Time to End Business as Usual for Toxic Coal Industry

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by
Citizen-Times (Asheville, N.C.)

Time to End Business as Usual for Toxic Coal Industry

by
Richard Fireman

The most absurd oxymoron of 2008 was "Clean Coal." Coal is dirty - its mining, washing, burning and storage as ash. Some call it the original sin of industrial society. Coal mining, as surface mining on native lands, and now as mountaintop removal in Appalachia in Kentucky, Virginia, Tennessee and West Virginia, has destroyed more than 470 mountains, more than 1,200 miles of streams and rivers, and communities, both human and other than human.

It makes the water unfit to drink. Schools lie downstream of toxic impoundment ponds, and profit flows abundantly to corporate coffers.

The meaning of coal is now in the number 350. Here's why.

I just returned from a road trip to Washington. A dozen like-minded concerned citizens from Asheville joined thousands of adults from around the country to support more than 12,000 students to demonstrate our support for bold visionary climate legislation that will phase out coal as a fuel for electricity.

Public awareness

There were 523 students from N.C., including a contingent from Asheville High School. They came for a weekend of workshops called Powershift, where they learned about climate change and energy policy. They came to demonstrate their commitment to help preserve and protect the integrity and beauty of life on earth. They came to tell government leaders the youth of the country would not tolerate toxic energy policy any more.

They heard Judy Bonds, whose Coal River Mountain in West Virginia is literally being destroyed daily by explosives, say: "I don't mind being poor, I don't mind being made fun of, but I do mind being blasted and poisoned."

They listened to Terry Tempest Williams say: "The eyes of the future are looking back at us and asking if we can look beyond our own time."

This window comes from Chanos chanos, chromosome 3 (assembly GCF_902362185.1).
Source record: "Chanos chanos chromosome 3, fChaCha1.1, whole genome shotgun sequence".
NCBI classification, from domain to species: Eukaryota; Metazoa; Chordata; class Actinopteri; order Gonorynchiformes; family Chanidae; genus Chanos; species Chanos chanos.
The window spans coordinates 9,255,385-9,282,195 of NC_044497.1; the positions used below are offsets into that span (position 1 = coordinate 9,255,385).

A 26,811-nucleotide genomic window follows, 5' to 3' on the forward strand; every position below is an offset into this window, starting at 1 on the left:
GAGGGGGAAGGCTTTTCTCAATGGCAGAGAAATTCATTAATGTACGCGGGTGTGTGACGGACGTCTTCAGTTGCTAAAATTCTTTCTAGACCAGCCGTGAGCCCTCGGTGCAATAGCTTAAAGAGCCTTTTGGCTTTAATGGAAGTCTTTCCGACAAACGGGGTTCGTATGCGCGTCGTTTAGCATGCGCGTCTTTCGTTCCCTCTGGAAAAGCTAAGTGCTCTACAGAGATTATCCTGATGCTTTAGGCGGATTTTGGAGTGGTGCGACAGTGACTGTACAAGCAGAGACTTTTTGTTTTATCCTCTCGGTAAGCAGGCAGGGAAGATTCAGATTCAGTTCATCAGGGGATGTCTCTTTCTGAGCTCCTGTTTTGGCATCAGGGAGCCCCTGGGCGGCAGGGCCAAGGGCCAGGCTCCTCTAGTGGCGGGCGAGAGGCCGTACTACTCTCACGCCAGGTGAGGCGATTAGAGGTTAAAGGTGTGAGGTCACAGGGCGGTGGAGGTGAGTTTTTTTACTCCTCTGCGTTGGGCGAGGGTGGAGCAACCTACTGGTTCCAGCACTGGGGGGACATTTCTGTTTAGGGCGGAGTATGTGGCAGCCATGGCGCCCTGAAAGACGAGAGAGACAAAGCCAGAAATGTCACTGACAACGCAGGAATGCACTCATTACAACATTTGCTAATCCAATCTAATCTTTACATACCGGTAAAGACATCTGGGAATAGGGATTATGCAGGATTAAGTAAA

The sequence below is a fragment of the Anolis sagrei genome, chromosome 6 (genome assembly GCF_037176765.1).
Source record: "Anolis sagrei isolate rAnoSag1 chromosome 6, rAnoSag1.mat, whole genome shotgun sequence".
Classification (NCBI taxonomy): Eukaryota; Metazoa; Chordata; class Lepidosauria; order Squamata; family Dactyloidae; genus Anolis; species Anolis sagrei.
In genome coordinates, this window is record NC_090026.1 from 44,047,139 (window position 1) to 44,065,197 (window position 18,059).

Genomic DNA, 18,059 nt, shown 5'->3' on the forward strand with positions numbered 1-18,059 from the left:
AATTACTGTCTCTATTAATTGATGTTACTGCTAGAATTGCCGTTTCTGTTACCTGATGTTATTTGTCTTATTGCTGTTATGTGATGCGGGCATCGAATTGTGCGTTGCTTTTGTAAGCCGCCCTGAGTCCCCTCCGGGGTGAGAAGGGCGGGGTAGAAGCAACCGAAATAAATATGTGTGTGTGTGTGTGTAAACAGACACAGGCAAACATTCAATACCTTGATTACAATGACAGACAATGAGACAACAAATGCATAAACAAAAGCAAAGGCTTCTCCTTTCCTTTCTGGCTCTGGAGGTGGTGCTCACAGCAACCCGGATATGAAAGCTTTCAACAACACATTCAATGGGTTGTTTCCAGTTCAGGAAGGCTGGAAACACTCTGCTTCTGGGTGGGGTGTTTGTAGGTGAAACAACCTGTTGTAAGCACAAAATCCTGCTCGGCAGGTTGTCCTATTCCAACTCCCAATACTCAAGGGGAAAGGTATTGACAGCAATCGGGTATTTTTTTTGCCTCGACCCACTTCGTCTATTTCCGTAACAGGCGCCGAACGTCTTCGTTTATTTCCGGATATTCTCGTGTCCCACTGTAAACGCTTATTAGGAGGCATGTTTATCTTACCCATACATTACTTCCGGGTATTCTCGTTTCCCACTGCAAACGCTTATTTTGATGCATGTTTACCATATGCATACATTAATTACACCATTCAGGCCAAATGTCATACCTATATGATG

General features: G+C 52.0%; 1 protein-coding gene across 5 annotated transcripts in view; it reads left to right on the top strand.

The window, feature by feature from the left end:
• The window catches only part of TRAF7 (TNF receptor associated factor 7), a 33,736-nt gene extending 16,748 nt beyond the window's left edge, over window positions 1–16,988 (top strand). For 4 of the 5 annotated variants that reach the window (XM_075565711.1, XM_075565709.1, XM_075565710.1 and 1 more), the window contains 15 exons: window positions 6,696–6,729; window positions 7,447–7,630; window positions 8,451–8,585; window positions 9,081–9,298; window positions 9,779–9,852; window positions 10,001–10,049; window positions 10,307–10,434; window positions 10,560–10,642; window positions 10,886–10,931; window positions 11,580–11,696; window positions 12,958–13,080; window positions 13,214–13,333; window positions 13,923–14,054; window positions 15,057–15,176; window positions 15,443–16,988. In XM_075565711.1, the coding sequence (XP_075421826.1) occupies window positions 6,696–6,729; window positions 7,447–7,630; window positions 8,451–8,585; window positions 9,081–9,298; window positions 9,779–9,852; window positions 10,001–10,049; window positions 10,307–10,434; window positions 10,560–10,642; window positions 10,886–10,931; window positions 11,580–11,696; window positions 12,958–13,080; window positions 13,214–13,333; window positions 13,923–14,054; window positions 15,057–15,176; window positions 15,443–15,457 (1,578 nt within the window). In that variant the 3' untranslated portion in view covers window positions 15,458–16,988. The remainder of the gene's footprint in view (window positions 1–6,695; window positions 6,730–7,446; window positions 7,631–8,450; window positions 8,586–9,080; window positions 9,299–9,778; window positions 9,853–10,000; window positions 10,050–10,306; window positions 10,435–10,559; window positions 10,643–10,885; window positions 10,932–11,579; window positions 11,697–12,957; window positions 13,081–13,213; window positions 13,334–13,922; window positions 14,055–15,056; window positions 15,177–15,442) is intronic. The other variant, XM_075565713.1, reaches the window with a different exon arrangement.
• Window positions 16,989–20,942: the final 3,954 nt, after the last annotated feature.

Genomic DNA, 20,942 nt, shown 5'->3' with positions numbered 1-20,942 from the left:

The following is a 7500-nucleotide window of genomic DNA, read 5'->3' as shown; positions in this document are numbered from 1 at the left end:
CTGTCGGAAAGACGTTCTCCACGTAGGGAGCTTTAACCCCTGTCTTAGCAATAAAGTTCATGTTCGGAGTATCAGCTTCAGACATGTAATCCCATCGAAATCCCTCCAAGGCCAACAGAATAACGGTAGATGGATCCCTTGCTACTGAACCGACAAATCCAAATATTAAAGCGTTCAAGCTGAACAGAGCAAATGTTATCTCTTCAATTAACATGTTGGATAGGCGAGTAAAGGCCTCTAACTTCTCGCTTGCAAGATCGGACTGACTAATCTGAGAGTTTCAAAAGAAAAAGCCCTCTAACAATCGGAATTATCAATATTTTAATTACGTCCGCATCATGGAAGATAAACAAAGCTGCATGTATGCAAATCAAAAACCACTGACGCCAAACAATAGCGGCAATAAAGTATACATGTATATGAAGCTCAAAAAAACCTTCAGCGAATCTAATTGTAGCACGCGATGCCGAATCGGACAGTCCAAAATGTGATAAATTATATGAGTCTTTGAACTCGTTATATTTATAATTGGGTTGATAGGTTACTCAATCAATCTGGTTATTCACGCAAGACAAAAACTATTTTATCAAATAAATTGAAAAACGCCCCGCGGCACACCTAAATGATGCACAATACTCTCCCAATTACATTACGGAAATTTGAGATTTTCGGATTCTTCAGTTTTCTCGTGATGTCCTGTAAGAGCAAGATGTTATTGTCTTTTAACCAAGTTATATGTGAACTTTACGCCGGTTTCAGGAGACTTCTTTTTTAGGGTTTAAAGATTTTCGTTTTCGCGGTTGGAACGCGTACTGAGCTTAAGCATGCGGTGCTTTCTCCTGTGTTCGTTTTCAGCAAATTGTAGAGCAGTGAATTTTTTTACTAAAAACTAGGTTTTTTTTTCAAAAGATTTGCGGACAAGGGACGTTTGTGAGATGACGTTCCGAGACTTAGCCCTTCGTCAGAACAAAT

After a weekend of workshops, students met with senators and congressmen to demand that business as usual for coal power comes to an end now.

They know the meaning of the number 350, meaning 350 ppm of carbon dioxide. Dr. James Hansen, director of NASA's Goddard Institute, a Nobel Laureate who has been a lead scientist for the International Panel on Climate Change, told them that at today's level of carbon dioxide, 387 ppm, we are well past the point of dangerous climate change.

Speeding climate change

Hansen and his colleagues know that our current level of carbon dioxide, the key determinate of global warming, is far beyond the level at which civilization developed and to which human culture has adapted. The level of carbon dioxide is rising faster now than ever before. If we don't reverse this trend immediately, the planetary temperature will rise to levels at which most species will not survive and the human population will certainly crash.

The only way out of this deadly scenario is to stop burning coal. Now.

The time for equivocation and procrastination is over. Hansen has clearly shown that no new coal power plants (including Cliffside in Rutherford County) should be built in this country or any developed country. Within 10 years we must begin to retire all existing coal plants so that by 2030 there will be no coal power generation whatsoever.

We must create a conservation and energy efficiency economy along with a renewable energy network that will allow us to phase out all coal generation capacity. This will be the backbone of a green economy.

Forcing change

The iconic gesture of the weekend was a rally and peaceful, nonviolent civil disobedience protest at the Capitol Coal Power plant. This 99-year-old monster is a multifuel source of heat for our nation's capitol. It uses coal for about one third of its heating fuel. Under pressure from the organizers of the event, and to demonstrate this administration's commitment to clean energy, House Speaker Nancy Pelosi and Senate Majority Leader Harry Reid announced the week before the rally they would make sure that no coal would be used at the Capitol Power Plant by the end of this year.

Still, about 2,500 students and other citizens showed up to block the gates of the power plant. A new political movement has been born.

The road to 350 now goes through each community in this great country. We must say no to coal. it is destroying our health, our communities and very soon Creation itself. Our future is in our hands. Join me April 20 in Charlotte as citizens unite to stop Cliffside.

Richard Fireman is a retired physician, works for NC Interfaith Power & Light, and is part of the Stop Cliffside Coalition (www.stopcliffside.org). He lives in Weaverville.

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